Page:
From Budo Mind and Body, by Nicklaus Suino
Weatherhill/Shambhala: Boston, coming March 2006.
There are three major types of strength in budo: physical strength, strength in technique, and strength of character. The power of the body is the most basic type, since it is the easiest to develop and all of us have some strength to begin with. Technique is more difficult to develop because it involves overcoming natural responses and, through training, replacing them with reasoned ones. Strength of character is the most important of these three qualities, and budo is based on the idea that the way to improve character is mainly through hard work in the other two areas.
A long period of arduous physical training (measured in decades, not weeks) is necessary to develop mastery of technique and to affect personality. Though great masters such as Yamaoka Tesshu and Ueshiba Morihei said that a unified spirit was the single most important quality for a martial artist, both men, and many other acknowledged masters, spent thirty or forty years in extraordinarily hard physical practice before reaching that state known as "enlightenment."
The martial artist must be physically strong because all technique is based on movement of the body. In order to persevere through the daily hours of practice, one must have endurance; to wield the sword properly, one must have strong arms; to kick well, the leg muscles must be able to easily lift the leg repeatedly into the air. Through strength training, one also develops coordination.
Strong technique is important in self-defense because we always run the risk of meeting an opponent physically stronger than ourselves. It is also important because our skills, especially those based on muscular strength, lose effectiveness as we grow older, and because we gain strength of character through the very process of studying and improving our skills. Personality and technical ability, in fact, are inseparable, and by practicing technique, we learn about ourselves. The knowledge and humility that come through lengthy practice are crucial aspects of character development.
A strong character is better than a weak one, of course. We need character because training is sometimes difficult and frustrating. We need it also because the skills we learn can make us overconfident, and because right action requires a strong will. Strength in this area is valuable, both to us and to society, because it allows us to follow through on our good intentions. The way of the martial arts is to build strength through daily practice. Start within the limits of your capabilities, gradually increasing your own demands on yourself, and practicing every day. Study those more advanced than you to find out what you need to do to improve, and read about past masters for inspiration. This method applies to each of the three areas described above.
Physical strength can be increased in isolation, through a program of calisthenics or weight lifting, or it can be increased in conjunction with the development of technique. The way to develop them together is simply to practice each technique many times, attempting to improve gradually, while increasing the number of repetitions to fill the time available. Few students of the martial arts become experts only by attending classes, because there is not enough practice time within class hours. Most teachers utilize their class time for valuable lessons on skills and principles, and cannot include sufficient practice time, so it is the students' responsibility to seek out such time for themselves.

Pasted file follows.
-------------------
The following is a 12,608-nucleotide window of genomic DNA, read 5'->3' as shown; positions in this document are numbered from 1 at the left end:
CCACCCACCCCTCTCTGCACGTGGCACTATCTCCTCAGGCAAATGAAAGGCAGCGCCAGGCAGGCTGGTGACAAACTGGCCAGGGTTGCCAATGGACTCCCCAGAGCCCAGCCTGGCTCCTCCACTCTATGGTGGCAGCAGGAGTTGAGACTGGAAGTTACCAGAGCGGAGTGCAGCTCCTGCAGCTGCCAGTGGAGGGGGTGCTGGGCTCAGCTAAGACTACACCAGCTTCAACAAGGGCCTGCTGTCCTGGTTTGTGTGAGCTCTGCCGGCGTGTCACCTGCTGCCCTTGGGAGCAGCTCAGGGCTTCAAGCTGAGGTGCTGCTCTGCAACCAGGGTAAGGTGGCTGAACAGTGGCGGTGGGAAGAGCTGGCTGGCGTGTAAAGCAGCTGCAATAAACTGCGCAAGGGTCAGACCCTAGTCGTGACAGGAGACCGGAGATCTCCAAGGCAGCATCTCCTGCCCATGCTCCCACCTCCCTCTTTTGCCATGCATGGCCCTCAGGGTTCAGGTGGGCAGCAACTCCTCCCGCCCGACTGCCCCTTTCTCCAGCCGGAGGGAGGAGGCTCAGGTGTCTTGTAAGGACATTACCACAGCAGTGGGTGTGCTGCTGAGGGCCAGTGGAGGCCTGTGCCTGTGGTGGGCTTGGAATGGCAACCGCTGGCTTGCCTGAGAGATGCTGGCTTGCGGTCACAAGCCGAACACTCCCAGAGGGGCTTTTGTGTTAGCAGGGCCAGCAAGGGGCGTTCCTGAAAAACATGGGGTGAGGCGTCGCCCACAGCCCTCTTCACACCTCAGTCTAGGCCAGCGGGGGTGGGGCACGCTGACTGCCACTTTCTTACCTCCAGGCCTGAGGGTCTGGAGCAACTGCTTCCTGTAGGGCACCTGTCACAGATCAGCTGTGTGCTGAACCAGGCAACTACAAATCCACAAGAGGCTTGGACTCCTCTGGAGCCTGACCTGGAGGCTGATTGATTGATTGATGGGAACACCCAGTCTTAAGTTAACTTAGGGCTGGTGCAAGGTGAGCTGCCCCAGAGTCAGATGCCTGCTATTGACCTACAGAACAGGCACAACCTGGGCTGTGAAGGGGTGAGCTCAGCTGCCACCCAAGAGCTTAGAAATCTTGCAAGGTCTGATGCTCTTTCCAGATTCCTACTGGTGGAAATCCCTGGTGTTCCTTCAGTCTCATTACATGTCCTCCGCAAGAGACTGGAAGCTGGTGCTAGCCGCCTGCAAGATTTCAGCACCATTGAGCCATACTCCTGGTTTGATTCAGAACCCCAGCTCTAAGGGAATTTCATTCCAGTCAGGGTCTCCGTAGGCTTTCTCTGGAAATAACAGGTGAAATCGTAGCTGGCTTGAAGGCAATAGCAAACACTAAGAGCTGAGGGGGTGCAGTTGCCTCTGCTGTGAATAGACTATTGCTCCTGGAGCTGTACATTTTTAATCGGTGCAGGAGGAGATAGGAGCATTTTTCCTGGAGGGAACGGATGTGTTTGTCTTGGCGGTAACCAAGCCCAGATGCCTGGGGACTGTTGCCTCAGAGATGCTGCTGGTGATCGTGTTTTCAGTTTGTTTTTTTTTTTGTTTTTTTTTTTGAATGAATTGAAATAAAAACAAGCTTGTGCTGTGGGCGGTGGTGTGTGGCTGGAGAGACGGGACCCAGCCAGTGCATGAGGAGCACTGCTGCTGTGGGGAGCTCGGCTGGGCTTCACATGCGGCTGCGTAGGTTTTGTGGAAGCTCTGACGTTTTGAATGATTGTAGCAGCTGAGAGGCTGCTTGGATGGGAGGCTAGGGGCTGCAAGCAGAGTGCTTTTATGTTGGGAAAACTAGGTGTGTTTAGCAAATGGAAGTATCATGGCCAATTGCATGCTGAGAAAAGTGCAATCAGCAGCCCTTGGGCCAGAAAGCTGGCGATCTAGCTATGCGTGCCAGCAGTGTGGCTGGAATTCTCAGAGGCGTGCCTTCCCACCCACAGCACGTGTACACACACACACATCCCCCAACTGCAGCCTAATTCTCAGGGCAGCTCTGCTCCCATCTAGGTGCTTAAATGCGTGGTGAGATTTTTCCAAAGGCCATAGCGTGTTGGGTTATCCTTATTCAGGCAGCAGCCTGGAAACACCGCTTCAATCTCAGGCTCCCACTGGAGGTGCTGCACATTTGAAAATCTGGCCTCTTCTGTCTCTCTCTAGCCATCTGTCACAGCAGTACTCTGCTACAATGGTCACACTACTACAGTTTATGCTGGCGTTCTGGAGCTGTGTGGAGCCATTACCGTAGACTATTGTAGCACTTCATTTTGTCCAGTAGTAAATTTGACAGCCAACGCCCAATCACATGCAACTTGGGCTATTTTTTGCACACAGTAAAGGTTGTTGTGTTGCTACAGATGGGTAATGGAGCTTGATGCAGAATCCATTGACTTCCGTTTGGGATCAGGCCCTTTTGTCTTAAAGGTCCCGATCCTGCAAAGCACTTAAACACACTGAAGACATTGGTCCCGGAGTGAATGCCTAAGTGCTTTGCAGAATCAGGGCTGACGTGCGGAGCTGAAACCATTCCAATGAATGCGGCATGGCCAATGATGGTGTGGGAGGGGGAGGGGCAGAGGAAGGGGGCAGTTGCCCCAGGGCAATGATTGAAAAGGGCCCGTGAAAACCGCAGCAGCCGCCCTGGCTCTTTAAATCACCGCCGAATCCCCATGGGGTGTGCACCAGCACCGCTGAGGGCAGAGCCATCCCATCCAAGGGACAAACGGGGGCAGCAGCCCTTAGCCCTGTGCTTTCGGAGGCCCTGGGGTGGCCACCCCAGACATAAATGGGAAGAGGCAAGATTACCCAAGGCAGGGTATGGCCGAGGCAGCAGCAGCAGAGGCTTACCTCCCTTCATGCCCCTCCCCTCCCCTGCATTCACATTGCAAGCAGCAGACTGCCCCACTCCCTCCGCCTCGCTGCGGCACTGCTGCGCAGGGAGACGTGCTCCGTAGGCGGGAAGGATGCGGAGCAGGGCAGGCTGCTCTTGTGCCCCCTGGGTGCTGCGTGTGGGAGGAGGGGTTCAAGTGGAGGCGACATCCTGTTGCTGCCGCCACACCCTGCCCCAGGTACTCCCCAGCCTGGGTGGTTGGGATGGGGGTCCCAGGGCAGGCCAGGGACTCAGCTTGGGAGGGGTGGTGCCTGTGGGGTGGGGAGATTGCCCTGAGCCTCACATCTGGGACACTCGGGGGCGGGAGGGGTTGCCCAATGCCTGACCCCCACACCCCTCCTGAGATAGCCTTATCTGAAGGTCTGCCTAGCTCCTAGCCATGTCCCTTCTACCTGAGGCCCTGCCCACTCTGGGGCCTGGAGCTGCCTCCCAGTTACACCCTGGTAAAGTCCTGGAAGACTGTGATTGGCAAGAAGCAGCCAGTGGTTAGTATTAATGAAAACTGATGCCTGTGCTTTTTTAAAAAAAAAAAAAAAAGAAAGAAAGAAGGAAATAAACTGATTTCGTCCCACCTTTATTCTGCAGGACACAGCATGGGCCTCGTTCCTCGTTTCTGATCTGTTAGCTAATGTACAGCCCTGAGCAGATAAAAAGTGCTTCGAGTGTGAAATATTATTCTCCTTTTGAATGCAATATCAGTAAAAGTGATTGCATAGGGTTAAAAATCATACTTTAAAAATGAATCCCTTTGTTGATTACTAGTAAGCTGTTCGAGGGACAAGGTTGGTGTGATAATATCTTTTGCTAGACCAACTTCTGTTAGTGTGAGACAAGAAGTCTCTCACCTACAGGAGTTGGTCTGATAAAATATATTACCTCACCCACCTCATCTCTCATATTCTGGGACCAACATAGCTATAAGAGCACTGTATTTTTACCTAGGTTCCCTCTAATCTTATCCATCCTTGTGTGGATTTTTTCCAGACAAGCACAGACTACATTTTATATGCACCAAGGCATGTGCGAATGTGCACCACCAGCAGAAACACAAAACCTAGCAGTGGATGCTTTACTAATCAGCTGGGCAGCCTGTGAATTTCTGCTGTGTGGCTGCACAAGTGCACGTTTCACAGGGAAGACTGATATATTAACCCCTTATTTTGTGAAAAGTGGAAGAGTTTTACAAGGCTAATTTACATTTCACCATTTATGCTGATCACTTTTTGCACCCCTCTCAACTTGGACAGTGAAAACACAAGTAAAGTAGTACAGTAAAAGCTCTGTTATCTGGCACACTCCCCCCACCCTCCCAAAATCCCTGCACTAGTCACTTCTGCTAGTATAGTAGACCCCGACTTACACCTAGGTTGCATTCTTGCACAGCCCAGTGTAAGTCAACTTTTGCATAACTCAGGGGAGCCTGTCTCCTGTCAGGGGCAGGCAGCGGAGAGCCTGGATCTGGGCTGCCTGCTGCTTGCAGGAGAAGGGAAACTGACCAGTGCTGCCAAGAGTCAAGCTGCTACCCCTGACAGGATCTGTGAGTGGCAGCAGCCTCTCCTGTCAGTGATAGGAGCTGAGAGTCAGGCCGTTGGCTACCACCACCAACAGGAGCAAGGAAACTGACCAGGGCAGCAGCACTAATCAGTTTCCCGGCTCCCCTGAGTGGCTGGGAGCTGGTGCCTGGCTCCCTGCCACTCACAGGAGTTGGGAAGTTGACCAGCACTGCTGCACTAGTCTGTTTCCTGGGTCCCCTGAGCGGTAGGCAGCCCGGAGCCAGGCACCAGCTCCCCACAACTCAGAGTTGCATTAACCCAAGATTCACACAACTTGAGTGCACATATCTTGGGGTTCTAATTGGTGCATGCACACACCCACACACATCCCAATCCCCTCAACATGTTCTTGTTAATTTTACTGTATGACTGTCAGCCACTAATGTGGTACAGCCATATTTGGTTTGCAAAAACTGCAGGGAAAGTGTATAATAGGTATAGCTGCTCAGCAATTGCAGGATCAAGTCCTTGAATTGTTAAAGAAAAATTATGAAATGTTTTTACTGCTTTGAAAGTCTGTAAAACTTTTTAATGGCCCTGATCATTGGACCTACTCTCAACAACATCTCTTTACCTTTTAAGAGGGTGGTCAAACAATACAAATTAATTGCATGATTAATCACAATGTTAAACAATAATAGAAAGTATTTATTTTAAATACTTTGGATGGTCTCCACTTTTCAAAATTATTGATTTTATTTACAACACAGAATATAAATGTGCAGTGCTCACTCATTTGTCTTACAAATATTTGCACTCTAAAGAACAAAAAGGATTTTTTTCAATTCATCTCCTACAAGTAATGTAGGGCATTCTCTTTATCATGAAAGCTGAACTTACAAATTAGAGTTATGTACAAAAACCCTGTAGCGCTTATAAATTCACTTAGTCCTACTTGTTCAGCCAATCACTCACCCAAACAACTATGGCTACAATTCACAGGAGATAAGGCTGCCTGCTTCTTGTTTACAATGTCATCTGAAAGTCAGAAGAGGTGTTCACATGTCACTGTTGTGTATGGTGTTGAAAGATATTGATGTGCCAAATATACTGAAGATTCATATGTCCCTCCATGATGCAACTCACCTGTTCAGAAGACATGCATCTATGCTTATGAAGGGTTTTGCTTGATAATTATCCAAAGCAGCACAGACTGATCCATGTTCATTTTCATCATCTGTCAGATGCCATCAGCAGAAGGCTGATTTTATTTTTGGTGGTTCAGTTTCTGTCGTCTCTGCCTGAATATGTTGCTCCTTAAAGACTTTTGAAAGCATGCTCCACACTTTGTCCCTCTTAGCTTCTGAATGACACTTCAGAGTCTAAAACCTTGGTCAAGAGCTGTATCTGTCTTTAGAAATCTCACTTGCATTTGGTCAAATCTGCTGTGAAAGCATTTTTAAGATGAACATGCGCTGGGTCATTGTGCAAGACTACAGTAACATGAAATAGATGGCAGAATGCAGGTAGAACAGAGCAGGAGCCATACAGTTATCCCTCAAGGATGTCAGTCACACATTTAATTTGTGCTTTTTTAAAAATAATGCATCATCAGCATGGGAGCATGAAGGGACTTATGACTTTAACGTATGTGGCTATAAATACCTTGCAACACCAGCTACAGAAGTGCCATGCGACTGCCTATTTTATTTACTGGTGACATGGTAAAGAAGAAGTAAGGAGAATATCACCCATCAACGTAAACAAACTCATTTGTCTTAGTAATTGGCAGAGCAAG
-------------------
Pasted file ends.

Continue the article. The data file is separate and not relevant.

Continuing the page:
It is a mistake to want or to expect expertise overnight. Trying to reach too lofty a goal in a short time leads to failure, because neither the body nor the mind are prepared for the effort. In traditional martial arts, we can learn to move mountains, but we follow the methods of moving them bit by bit, in amounts we can carry safely. Developing strength of character is a natural result of correct training, but most of us need to pay special attention to right action, since not all of us were taught to choose correctly every time. In training, part of right action means admitting that some of our techniques are not as good as others, and taking the time to work on them until they improve. It also means being truthful about the results of our techniques and realizing that, although they may work in certain practice situations, they may not be as powerful as we sometimes believe they are, and thus they need ever more work. Failing to be self-critical in this way can severely limit your growth as a martial artist.
An example of this kind of failing occurs in some aikido schools, which tailor attacks to fit the defensive technique being taught. Attacks are mounted from weak or off-balance positions and attackers fall without really being thrown. Instead of practicing and refining their techniques to be effective against truly strong attacks, students learn only to ward off weak, staged attacks, and thus can never develop effective defenses. This travesty of martial arts instruction is justified by the assertion of some instructors that aikido is supposed to be harmonious, but the approach bankrupts the art of its true value as a teaching tool. It also places students in serious danger of having their skills fail them when confronted with a real self-defense situation. Real technique is technique that works, and though we try to practice safely, we must never totally remove the martial underpinnings of our arts. If a proven technique does not work for us, we must deepen our study of it until it does, rather than diluting the attack to make the technique seem successful. Teachers at these schools do not seem to realize that, though self-criticism can be uncomfortable, the very process of overcoming our weaknesses is what makes us stronger--in body, in technique, and in character.